Mona Hammond was born Mavis Chin to a Chinese father and Jamaican mother in Jamaica in 1931.  She came to Britain in 1959 on a scholarship to work with an architects firm but was soon involved in black theatre productions with contemporaries such as Lloyd and Barry Reckord and Charles Hyatt, under the name Mona Chin.  In 1959 she won a scholarship to RADA.  Initially known as a stage actress – she played Lady Macbeth in an all-black version of the Shakespeare play at London’s Roundhouse in 1970 – she went to co-find the Talawa Theatre Group with fellow actresses Yvonne Brewster and Carmen Munroe.  The group performs black versions of plays written for whites as well as staging original Afro-Caribbean productions.  In 2005 she was awarded an O.B.E. for services to drama.  Having played in the TV soap ‘Eastenders’ for some years she has a recurring occasional role as a white vicar’s outspoken ex-mother-in-law in radio soap ‘The Archers.’

Rudolph Walker OBE – Actor

Rudolph Walker broke many barriers as a performer, working extensively in theatre and becoming the first black person to star in a major television series. Walker, who arrived in Britain in 1960, established himself as a performer by working in repertory theatres across the country in the 1960s including the Mermaid Theatre, Nottingham Playhouse and the Malvern Theatre.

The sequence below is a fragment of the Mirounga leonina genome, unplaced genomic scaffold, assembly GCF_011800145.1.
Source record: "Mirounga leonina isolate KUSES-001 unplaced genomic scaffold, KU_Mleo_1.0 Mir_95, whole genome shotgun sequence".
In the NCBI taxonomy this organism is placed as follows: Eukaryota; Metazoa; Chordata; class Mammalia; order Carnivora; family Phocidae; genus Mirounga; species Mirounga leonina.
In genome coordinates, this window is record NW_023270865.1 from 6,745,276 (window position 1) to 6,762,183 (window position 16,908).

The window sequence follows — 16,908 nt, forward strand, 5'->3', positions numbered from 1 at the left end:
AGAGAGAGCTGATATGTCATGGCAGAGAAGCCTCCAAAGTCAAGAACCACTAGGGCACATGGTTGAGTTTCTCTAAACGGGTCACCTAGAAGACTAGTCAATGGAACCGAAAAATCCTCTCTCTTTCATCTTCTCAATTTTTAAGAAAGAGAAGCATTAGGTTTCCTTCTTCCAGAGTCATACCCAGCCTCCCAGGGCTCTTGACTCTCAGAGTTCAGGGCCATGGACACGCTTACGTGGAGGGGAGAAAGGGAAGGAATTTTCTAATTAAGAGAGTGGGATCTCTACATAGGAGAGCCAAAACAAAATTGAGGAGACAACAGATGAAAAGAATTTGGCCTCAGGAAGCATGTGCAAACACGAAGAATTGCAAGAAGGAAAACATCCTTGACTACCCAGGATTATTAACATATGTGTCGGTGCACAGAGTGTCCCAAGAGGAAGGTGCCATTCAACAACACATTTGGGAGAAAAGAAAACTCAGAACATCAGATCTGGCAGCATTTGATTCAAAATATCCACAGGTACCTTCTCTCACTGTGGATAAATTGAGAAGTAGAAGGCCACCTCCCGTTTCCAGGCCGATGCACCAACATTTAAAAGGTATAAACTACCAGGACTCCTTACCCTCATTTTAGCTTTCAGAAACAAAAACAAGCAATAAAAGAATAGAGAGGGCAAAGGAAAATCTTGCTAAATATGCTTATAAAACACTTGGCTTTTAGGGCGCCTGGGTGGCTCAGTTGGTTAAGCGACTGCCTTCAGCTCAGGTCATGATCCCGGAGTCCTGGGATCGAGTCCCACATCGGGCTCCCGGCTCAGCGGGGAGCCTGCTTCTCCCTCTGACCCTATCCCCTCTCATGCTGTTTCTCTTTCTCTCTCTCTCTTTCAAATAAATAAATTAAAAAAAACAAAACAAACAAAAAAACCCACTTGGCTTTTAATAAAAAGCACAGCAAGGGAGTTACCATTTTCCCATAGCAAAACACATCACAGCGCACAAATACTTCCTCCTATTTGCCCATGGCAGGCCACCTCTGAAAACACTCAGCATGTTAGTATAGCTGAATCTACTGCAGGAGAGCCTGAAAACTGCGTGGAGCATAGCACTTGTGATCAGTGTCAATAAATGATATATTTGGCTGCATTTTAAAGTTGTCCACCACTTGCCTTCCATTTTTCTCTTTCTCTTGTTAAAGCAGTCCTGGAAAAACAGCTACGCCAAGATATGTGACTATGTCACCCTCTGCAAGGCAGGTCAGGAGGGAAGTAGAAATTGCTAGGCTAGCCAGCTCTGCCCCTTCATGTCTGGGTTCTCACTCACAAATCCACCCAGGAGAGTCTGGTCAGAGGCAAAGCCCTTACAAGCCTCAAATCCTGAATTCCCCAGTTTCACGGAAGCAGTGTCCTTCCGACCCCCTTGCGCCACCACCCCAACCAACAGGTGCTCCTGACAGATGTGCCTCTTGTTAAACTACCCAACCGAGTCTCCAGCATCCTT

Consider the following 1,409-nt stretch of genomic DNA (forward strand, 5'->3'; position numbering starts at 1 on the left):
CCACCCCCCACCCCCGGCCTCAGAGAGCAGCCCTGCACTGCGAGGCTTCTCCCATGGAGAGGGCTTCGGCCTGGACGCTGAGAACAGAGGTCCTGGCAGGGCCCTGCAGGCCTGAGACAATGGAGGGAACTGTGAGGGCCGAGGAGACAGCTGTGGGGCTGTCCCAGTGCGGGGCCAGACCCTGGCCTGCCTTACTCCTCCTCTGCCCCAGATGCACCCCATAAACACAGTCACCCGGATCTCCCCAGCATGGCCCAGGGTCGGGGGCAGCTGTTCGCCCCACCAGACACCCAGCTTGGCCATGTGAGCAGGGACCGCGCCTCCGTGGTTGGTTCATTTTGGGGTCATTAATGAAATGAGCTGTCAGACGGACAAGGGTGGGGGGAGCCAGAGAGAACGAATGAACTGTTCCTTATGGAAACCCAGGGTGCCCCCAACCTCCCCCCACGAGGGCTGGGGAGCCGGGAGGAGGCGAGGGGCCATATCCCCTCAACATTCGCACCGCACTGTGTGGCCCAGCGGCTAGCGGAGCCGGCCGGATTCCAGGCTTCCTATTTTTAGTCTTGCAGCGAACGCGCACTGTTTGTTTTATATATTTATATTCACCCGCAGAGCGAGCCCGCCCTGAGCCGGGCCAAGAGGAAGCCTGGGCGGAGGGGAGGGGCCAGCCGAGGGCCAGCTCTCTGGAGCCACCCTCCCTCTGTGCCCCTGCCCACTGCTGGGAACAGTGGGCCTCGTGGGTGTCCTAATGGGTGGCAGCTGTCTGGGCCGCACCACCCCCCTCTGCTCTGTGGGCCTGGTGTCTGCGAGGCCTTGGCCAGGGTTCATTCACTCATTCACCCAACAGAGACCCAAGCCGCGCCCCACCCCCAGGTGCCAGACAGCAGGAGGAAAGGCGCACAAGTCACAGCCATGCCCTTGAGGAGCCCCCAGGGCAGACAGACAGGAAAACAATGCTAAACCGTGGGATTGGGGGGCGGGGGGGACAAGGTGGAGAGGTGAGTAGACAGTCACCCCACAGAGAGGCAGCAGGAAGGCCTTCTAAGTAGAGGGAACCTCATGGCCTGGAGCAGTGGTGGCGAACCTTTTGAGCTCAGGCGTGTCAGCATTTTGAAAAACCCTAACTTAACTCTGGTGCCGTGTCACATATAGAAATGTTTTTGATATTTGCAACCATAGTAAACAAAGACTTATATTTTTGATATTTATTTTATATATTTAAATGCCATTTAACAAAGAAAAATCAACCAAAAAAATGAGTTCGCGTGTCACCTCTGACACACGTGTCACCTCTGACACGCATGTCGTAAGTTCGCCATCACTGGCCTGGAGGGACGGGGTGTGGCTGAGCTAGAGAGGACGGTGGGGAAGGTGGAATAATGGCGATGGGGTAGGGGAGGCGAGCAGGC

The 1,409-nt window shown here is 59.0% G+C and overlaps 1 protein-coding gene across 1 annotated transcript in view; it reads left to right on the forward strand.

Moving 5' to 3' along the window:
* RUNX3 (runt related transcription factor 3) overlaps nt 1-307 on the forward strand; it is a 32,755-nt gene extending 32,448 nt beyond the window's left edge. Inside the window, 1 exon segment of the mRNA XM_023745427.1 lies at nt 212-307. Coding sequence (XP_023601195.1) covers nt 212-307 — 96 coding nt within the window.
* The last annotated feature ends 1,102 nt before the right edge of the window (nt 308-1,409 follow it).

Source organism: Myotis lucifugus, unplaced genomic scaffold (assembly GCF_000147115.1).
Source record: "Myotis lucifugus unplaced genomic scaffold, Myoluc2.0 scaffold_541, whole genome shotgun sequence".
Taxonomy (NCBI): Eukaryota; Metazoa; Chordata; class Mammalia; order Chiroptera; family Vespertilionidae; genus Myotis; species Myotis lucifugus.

He got his big break in 1972 when he was cast as the main character in the television series, Love Thy Neighbour.  Although the show was considered controversial for its use of racist language, it was a popular series that was unprecedented on television at the time. As Rudolph Walker said of the show, his character “gave as good as he got” which was a first for programmes at that time featuring black people.

Walker continued to work in theatre, performing at the Tricycle, the Lyric Hammersmith, the Royal Court and the Young Vic.  He also appears regularly on the BBC television soap opera, Eastenders.  He was awarded the OBE in February 2006.

For more information about TV’s Black British Pioneers, check out this book: Black and White in Colour: Black People in British Television Since 1936 by Jim Pines.


*All rights reserved.  No part of this story may be reproduced in any form or by any means without prior written permission of the writer Denise Anthea.*


Give thanks to Denise Anthea for producing this informative article.

NORMSKI’S ARTICLE returns in the next issue.

Til next month – Everyting Bless

One Response to “FEATURED ARTICLE”

  1. Sophia Simmonds Says:

    This is a really good article, well done for bigging up the pioneers.
    Nothing has changed really though, has it? Although there are more black people on television, they are always portrayed coming from disfunctional families, for example: strong mother, but the father is a drug dealer, gangster or an alcoholic; or there is a regular black character in a series, but no one sees their family, it’s like they exist but they don’t have any back story or history to them. Where are the positive black roles in British Television? It’s like black people in Britain are invisible or don’t have a soul. Loving the newsletter, keep up the strong positive vibes – God knows in this time we black people need it.